But in both college and NBA basketball today, the preferred meta is to play two lead guards at once as much as possible. Pushing 6-4 with a wingspan that appears to be around 6-7, it would be optimal to play through Harper as a lead guard who technically spends more time at the two. For an NBA reference point, think in the vein of longtime combos who ended up as full-time SGs such as Jrue Holiday, Zach Lavine, CJ McCollum, and most recently, Shai Gilgeous-Alexander.

Additionally, Harper and his team are at their best when he’s looking first to score, despite his willingness to pass. And he’s best coming out of triple-threat. Also, playing alongside a facilitator who helps get Harper spot-up looks from three would substantially raise his stock at higher levels – even if he always has the usage rate and assist rate of a point guard.

At the size of a tweener guard, growing just one more inch would mean a new ballgame. Harper could probably also add 10 pounds of muscle without losing athleticism. One or both of those would reduce positional “tweener” concerns from a pro lens and substantially raise his stock further. But if not, he’ll be fine with continued development.

At any position, he’s a great fit in the modern game on offense because he’s a natural “three or key” guy. And while his ability to create for others is still developing, he’s happy to generate shots for his teammates or just move the ball if he doesn’t have an efficient look. Continuing to improve his already strong ball-handling and distributing skills will be key to reaching his potential no matter how he’s used.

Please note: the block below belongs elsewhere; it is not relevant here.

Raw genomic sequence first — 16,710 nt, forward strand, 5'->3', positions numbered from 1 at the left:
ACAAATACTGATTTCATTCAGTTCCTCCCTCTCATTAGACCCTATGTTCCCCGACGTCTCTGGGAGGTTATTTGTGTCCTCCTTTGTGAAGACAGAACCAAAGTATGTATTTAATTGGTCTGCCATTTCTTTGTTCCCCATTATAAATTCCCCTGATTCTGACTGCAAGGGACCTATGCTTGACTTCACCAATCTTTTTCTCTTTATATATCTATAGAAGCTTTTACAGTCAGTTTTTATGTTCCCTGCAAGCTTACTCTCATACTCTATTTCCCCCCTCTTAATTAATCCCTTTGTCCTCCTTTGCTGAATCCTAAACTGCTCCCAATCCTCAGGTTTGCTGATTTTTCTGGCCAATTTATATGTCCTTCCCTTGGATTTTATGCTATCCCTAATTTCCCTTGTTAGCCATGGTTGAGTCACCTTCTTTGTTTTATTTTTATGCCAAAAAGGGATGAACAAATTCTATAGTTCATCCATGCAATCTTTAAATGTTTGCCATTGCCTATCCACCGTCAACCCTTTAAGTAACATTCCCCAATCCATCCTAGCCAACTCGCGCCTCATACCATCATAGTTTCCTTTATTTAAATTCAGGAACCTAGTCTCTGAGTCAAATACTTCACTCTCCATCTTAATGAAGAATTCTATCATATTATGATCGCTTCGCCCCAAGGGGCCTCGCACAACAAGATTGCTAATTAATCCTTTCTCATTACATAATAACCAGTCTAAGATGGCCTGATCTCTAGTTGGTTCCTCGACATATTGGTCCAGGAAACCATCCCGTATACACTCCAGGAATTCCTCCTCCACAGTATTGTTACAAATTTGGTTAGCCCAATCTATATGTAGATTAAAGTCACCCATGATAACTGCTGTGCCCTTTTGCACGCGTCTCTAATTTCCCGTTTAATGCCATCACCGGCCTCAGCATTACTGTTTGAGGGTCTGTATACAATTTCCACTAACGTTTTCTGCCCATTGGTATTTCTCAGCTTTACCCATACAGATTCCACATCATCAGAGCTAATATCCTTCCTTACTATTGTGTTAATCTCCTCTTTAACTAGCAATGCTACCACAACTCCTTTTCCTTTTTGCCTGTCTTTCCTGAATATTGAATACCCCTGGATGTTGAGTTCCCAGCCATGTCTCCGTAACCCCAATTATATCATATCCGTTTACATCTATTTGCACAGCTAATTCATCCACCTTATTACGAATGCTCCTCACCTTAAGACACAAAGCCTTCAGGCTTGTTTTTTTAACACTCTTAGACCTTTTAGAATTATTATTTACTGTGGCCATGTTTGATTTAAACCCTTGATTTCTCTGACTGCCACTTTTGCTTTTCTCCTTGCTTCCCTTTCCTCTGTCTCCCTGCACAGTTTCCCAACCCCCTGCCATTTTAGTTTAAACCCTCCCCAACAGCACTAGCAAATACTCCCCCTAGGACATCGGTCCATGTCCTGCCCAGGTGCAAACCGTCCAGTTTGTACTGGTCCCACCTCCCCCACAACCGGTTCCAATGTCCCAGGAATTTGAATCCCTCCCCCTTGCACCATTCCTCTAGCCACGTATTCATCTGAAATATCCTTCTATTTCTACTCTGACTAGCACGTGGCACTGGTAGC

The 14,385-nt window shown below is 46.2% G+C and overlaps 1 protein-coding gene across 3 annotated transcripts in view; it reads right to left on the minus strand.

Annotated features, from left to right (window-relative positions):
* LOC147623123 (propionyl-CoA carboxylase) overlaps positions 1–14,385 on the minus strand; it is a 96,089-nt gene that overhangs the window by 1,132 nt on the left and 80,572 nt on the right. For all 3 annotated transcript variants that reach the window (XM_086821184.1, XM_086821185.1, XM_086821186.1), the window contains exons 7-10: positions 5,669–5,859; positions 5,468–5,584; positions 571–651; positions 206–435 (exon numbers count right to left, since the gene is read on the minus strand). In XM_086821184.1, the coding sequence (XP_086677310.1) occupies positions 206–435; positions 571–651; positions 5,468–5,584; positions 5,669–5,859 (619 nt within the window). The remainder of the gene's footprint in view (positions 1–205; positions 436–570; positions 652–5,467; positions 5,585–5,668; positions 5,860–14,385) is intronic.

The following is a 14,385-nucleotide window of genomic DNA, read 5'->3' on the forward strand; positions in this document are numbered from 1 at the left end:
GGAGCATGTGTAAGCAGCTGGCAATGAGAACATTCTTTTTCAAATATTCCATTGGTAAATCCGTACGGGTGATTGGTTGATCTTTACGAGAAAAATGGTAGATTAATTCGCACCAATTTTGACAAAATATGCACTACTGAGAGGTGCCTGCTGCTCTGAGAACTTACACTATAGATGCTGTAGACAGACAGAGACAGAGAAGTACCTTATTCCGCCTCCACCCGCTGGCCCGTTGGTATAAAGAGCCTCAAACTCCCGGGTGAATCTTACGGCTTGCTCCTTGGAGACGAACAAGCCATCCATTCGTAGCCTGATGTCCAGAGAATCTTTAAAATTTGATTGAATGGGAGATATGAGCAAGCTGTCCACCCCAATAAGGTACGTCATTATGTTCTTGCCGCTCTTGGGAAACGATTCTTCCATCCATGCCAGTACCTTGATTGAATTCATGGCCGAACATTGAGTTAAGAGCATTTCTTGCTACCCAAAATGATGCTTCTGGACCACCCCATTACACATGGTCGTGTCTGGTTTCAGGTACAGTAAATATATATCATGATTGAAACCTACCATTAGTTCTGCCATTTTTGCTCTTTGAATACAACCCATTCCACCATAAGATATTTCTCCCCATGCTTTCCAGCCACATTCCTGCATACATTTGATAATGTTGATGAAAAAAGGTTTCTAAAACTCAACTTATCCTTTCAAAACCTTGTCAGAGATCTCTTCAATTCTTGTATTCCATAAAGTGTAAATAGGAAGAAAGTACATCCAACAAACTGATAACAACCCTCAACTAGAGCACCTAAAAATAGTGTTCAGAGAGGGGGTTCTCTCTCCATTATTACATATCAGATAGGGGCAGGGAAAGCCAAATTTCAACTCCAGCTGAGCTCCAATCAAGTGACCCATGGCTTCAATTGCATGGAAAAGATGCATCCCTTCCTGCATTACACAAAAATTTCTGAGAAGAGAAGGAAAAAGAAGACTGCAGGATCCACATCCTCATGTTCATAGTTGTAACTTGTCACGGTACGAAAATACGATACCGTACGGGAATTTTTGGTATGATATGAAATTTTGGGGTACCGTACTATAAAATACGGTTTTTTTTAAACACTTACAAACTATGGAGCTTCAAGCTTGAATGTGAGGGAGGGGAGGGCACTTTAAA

Harper has the imminent potential to be one of the better D-1 players in the country by the end of his college career, and at minimum projects to have a successful career in a strong pro league somewhere.

He’s competitive, highly clutch, and steps his game up against his top peers in the country. Throw in major late development, and Harper has the keys to longterm success for a slightly late bloomer.

Because he’s still blossoming at a fast rate and physically growing late in his high school career, it’s too early to peg down exactly when he’ll reach that star level in college and whether or not he could make the NBA. But with his tools and continual improvement, there’s nothing I would rule out for him.